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Moreover, pressure to increase the savings targets is growing. The Department of Defense (DoD) provides an instructive example in this area.
U.S. Secretary of Defense Robert Gates announced in August 2010 that he would find $101.9 billion dollars in defense budget efficiency savings, resulting in real growth of one percent annually from FY2012–2016. The military departments would retain these savings and reinvest them in modernization and force structure. On January 6, 2011, Gates announced that the Office of Management and Budget (OMB) had reduced DoD’s FY2012–2016 budget by $78 billion and claimed that DoD had found $154 billion in savings over the Future Years Defense Program (FYDP). Of the $100 billion in savings found by the department, Secretary Gates withheld $28 billion to pay for “higher than expected operating costs” (health care, pay and housing allowances, and base support), which left the services only $70 billion (not $100 billion) to reinvest. DoD-wide efficiencies and freezes in civilian positions and salaries were supposed to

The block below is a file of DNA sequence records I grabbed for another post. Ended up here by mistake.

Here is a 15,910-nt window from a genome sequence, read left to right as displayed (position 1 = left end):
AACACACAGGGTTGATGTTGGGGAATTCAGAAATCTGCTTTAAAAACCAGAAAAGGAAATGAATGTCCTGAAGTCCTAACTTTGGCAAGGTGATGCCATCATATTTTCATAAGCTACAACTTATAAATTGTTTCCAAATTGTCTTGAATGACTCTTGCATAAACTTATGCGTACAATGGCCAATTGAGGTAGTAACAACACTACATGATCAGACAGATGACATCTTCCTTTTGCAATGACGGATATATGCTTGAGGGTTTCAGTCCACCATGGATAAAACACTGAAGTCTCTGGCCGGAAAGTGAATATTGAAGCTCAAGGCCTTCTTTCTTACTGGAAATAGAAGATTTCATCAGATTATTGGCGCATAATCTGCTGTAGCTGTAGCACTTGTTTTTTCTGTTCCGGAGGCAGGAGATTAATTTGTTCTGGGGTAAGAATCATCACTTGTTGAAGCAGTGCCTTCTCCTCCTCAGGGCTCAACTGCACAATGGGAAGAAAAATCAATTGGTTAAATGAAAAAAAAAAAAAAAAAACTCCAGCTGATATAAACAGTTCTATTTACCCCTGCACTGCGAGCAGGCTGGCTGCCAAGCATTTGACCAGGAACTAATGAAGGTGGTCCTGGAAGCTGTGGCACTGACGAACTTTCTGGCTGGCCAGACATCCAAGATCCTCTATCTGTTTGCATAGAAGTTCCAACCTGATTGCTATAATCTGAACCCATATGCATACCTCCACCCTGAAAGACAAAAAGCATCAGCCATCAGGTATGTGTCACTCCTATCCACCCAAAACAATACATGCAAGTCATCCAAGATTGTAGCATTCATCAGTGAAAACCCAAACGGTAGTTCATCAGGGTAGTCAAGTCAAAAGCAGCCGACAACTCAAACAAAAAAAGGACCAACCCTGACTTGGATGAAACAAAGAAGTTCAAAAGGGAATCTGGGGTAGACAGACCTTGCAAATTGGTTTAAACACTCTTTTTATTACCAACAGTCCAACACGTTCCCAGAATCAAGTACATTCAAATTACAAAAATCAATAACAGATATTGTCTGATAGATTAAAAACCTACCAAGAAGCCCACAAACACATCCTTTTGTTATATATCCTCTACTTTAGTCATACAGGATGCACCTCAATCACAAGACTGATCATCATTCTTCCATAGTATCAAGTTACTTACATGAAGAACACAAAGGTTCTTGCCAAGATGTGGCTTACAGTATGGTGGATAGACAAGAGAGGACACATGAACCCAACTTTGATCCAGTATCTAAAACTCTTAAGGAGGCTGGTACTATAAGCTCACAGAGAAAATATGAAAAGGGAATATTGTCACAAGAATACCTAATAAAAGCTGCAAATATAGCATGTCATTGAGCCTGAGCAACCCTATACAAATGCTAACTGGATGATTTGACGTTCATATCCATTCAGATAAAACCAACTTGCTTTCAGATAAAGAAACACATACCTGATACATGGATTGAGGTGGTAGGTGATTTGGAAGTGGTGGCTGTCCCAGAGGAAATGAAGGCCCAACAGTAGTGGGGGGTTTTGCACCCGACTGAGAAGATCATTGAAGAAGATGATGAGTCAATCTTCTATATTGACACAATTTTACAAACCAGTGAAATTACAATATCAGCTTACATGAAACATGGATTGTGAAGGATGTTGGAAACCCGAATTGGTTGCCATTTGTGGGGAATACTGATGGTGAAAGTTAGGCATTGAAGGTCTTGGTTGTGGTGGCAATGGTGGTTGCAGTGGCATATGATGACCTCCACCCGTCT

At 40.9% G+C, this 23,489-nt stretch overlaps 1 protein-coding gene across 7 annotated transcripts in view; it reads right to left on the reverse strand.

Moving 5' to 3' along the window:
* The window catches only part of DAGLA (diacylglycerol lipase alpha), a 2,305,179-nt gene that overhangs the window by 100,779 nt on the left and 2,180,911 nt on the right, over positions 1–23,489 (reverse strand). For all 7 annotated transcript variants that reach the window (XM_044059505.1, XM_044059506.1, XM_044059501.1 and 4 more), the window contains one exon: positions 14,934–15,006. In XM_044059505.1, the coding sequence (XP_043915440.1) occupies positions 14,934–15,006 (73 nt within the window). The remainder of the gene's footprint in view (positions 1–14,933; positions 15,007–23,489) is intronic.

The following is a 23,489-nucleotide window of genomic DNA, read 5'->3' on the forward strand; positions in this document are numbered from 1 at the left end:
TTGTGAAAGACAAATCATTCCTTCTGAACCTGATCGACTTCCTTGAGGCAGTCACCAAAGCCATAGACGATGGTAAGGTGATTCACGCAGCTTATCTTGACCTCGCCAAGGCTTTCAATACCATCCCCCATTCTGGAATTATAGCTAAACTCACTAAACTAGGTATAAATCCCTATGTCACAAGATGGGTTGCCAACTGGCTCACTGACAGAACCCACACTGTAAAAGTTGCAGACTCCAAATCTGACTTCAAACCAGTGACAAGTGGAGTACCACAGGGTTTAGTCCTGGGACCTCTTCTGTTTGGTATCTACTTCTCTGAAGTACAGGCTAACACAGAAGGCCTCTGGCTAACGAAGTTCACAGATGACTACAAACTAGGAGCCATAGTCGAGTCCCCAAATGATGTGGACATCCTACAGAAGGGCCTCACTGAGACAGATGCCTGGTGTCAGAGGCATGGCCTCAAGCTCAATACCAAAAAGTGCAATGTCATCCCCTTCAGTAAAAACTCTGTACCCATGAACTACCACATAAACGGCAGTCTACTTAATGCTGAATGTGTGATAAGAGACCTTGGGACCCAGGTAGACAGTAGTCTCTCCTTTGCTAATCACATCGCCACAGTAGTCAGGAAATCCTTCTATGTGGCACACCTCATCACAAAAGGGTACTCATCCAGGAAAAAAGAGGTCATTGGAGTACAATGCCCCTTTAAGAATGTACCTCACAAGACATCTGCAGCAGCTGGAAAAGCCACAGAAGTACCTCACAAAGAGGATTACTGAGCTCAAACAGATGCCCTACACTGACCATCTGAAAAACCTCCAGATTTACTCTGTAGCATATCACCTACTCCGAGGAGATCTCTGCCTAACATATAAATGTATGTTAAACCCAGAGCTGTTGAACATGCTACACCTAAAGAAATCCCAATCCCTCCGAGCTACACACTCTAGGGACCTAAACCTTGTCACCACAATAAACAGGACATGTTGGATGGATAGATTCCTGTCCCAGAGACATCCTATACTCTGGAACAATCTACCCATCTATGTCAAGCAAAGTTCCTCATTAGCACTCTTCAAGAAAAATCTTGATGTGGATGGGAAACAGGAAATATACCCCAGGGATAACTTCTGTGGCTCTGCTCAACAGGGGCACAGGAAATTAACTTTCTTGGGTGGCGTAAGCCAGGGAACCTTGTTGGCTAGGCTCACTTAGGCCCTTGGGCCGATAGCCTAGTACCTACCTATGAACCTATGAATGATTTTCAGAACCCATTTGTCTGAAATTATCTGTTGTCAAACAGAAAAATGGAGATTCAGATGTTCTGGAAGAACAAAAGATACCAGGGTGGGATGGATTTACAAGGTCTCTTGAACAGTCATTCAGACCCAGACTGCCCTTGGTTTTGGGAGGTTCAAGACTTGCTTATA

generate another $54 billion in savings, still short of the OMB cut of $78 billion.